To repeat a portion of the excerpt from Wikipedia's page on the Zulu language (link given above): "Zulu migrant populations have taken it [the Zulu language] to adjacent regions, especially to Zimbabwe, where Zulu is called (Northern) Ndebele."
-snip-
Update: March 28, 2016
Here's an email exchange that I had with the publisher of Video Example #3 on Video #3's YouTube discussion thread. The first comment was me thanking the video publisher and alerting him about this pancocojams post.)

Reply
Foster Mabika, March 28, 2016
"+Azizi Powell thanks a lot Azizi.. the kind of a dance is a traditional Ndebele dance found among st the Ndebele people of southern Zimbabwe. This kind of a dance you can aslo find it on the Zulu (South African) dance because the Ndebele people were the Zulus during Tshaka's time. This kind of dance is showing power. Usually perfomed by the male kind showing their virility. I will upload my other video sometime this week, that same dance group when they will be showcasing animal lifestyle (wildlife)

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Reply
Azizi Powell1 [March 28, 2016, 4 hours later)
"+Foster Mabika , Hello, Foster Mabika.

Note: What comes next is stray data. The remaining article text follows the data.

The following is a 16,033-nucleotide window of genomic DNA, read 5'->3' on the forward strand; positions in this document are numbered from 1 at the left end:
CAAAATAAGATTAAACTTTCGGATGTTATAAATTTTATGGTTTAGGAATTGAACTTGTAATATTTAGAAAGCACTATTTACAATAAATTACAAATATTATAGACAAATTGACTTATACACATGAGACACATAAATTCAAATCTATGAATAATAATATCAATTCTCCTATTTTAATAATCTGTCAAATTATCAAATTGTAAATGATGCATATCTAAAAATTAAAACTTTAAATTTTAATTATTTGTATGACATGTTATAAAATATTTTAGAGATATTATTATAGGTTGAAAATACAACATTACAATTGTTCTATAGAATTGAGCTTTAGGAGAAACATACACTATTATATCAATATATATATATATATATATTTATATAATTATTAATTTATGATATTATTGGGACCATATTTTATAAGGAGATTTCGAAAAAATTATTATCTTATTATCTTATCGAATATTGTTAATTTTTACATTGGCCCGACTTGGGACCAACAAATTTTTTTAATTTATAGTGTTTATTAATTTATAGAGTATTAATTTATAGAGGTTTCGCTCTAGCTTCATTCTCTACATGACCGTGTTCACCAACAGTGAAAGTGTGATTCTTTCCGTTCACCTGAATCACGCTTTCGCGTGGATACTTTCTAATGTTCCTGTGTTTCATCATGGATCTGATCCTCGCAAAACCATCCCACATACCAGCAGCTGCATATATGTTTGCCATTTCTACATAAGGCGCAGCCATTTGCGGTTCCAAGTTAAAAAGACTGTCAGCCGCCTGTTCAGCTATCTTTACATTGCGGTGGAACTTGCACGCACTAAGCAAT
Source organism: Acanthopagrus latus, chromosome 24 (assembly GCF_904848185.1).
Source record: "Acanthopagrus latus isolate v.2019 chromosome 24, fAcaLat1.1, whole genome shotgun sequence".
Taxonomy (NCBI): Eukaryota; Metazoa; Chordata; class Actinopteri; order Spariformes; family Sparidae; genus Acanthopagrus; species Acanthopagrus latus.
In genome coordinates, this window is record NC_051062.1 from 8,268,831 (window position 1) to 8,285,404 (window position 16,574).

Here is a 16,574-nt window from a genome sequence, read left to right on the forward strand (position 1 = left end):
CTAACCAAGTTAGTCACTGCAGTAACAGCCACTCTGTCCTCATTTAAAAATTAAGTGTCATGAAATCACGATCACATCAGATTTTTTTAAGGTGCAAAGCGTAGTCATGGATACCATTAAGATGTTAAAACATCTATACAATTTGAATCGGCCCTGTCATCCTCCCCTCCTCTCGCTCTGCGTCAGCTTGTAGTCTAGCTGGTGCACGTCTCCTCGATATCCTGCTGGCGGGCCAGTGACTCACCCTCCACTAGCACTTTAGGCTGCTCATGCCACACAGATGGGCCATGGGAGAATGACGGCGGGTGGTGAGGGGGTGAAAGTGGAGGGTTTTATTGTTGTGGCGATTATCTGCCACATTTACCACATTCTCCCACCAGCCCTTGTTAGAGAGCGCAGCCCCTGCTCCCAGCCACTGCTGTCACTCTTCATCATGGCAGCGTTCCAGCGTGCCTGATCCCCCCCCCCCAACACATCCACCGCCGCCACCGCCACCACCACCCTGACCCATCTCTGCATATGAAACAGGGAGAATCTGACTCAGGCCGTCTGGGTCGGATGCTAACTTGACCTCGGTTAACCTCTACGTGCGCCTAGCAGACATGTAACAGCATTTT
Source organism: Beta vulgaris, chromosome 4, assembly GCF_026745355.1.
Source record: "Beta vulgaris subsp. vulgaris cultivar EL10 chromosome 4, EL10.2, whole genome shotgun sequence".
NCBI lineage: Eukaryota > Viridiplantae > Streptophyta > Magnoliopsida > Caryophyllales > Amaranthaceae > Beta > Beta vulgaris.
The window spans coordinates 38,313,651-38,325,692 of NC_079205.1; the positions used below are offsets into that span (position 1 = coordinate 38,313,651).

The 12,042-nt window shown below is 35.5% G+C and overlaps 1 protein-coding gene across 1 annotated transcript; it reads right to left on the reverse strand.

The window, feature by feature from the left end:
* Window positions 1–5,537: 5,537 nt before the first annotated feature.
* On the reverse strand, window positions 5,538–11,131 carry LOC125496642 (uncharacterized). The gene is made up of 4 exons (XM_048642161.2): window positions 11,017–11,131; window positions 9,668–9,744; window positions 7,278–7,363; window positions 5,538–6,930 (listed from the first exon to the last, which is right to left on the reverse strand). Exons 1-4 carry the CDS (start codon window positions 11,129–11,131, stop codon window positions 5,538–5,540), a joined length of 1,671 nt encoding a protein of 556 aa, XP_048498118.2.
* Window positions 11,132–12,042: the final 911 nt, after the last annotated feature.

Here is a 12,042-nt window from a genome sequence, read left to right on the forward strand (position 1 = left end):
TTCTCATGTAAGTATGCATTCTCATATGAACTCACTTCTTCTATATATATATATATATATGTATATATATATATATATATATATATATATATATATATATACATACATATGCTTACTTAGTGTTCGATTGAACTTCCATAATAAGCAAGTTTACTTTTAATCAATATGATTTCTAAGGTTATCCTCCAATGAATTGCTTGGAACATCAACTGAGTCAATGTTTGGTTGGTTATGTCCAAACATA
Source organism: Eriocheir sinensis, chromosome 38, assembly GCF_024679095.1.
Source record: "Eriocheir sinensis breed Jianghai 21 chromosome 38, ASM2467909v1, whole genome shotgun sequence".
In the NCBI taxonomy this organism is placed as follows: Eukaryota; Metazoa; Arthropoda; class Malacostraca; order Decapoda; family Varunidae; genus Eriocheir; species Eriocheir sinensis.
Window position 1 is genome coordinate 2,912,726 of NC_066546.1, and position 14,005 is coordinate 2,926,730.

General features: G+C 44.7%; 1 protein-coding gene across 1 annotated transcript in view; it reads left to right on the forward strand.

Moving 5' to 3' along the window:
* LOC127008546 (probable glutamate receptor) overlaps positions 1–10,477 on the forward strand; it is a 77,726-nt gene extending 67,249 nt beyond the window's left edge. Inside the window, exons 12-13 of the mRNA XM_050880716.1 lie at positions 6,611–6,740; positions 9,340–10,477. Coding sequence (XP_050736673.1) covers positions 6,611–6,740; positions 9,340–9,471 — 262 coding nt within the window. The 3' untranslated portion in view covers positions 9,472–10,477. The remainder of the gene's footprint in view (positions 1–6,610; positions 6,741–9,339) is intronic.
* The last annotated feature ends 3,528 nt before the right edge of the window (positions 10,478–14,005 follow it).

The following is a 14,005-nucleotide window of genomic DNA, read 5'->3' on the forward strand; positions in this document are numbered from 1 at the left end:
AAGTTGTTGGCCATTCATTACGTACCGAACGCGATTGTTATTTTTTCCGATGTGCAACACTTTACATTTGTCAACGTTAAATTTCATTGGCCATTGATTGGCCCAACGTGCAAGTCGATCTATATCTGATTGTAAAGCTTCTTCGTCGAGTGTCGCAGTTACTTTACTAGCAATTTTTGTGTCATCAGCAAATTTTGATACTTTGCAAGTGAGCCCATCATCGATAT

Thanks for sharing that information.

Regarding your statement that "the Ndebele people were the Zulus during Tshaka's time". I found this information from http://www.sahistory.org.za/article/people-south-africa-Ndebele :
Most Ndebele trace their ancestry to the area that is now called KwaZulu-Natal...

A third group, subjects of the Zulu leader Mzilikazi, fled north from Natal after his defeat by Shaka in 1817. Details of their incorporation into the South African Ndebele groups are confusing and under-researched, but it appears that Mzilikazi settled with a Ndebele group for a period before being defeated by the Voortrekkers in 1836. At this point he trekked over the Limpopo River to present day Zimbabwe, and settled in an area between the Limpopo and the Zambezi Rivers that later became known as Matabeleland. He is therefore credited as being the founder of the Ndebele in Zimbabwe."...
[end of quote]

Is the information on that site accurate? If not, could you suggest another (or other) websites for me and others who are trying to learn about the Ndebele people?"

Thanks again!

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Update: March 29, 2016
Reply
Foster Mabika
"Thats great it seems you are doing your research well. That information is accurate.
I will try and see on my papers if i can get some dance information and send them to you as well.

Thank You"
-snip-
I wrote Foster Mabika back indicating that any information about this dance would be appreciated and invited him to visit this blog.

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RELATED LINKS
Click http://pancocojams.blogspot.com/2016/03/the-nants-ingonyama-chant-from-lion.html for the Lion King's song "Nants Ingonyama" that is part of the "Circle Of Life" song.

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Click http://pancocojams.blogspot.com/2016/03/the-history-of-boy-scouts-een-gonyama.html for a pancocojams post on the Boy Scout song/chant "Eeen-Gonyama".